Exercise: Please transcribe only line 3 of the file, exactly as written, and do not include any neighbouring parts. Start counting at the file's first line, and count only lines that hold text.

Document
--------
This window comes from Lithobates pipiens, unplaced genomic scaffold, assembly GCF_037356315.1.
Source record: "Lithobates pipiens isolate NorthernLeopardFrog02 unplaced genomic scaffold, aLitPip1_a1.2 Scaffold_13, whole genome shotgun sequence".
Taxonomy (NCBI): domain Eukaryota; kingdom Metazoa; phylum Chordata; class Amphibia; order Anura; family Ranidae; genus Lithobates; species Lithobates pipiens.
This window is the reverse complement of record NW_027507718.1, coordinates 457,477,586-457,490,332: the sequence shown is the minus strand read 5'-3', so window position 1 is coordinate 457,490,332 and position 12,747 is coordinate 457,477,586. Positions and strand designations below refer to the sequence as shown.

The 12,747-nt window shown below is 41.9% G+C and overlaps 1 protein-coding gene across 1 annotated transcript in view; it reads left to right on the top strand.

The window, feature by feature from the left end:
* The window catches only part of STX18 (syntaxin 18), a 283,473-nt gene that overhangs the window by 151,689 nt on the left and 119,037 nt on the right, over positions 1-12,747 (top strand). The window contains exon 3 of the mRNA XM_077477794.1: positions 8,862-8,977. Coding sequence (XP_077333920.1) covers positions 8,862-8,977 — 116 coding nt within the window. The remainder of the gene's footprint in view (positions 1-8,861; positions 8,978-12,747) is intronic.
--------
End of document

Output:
Taxonomy (NCBI): domain Eukaryota; kingdom Metazoa; phylum Chordata; class Amphibia; order Anura; family Ranidae; genus Lithobates; species Lithobates pipiens.